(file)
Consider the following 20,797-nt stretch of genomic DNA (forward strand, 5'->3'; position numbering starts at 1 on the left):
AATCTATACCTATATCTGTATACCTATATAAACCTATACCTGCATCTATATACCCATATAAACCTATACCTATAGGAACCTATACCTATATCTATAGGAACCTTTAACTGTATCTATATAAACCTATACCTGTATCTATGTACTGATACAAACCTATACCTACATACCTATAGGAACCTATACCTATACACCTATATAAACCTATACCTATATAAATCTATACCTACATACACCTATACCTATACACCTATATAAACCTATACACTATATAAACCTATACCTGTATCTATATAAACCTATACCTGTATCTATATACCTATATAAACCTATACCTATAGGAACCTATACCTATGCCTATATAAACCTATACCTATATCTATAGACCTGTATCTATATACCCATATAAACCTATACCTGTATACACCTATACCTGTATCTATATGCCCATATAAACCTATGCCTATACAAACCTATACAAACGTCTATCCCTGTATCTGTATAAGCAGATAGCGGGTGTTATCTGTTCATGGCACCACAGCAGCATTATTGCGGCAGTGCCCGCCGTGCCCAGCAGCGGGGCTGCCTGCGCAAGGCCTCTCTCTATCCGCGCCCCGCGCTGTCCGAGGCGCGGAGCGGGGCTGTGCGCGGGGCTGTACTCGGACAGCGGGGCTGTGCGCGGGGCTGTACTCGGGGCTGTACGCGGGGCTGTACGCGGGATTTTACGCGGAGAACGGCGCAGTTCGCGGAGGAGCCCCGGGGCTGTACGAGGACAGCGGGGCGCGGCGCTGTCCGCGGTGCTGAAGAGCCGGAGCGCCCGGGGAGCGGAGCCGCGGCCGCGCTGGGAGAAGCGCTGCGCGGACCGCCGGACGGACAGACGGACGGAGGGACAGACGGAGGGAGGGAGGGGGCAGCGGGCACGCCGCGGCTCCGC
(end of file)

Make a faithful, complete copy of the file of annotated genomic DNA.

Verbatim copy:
Consider the following 20,797-nt stretch of genomic DNA (forward strand, 5'->3'; position numbering starts at 1 on the left):
AATCTATACCTATATCTGTATACCTATATAAACCTATACCTGCATCTATATACCCATATAAACCTATACCTATAGGAACCTATACCTATATCTATAGGAACCTTTAACTGTATCTATATAAACCTATACCTGTATCTATGTACTGATACAAACCTATACCTACATACCTATAGGAACCTATACCTATACACCTATATAAACCTATACCTATATAAATCTATACCTACATACACCTATACCTATACACCTATATAAACCTATACACTATATAAACCTATACCTGTATCTATATAAACCTATACCTGTATCTATATACCTATATAAACCTATACCTATAGGAACCTATACCTATGCCTATATAAACCTATACCTATATCTATAGACCTGTATCTATATACCCATATAAACCTATACCTGTATACACCTATACCTGTATCTATATGCCCATATAAACCTATGCCTATACAAACCTATACAAACGTCTATCCCTGTATCTGTATAAGCAGATAGCGGGTGTTATCTGTTCATGGCACCACAGCAGCATTATTGCGGCAGTGCCCGCCGTGCCCAGCAGCGGGGCTGCCTGCGCAAGGCCTCTCTCTATCCGCGCCCCGCGCTGTCCGAGGCGCGGAGCGGGGCTGTGCGCGGGGCTGTACTCGGACAGCGGGGCTGTGCGCGGGGCTGTACTCGGGGCTGTACGCGGGGCTGTACGCGGGATTTTACGCGGAGAACGGCGCAGTTCGCGGAGGAGCCCCGGGGCTGTACGAGGACAGCGGGGCGCGGCGCTGTCCGCGGTGCTGAAGAGCCGGAGCGCCCGGGGAGCGGAGCCGCGGCCGCGCTGGGAGAAGCGCTGCGCGGACCGCCGGACGGACAGACGGACGGAGGGACAGACGGAGGGAGGGAGGGGGCAGCGGGCACGCCGCGGCTCCGC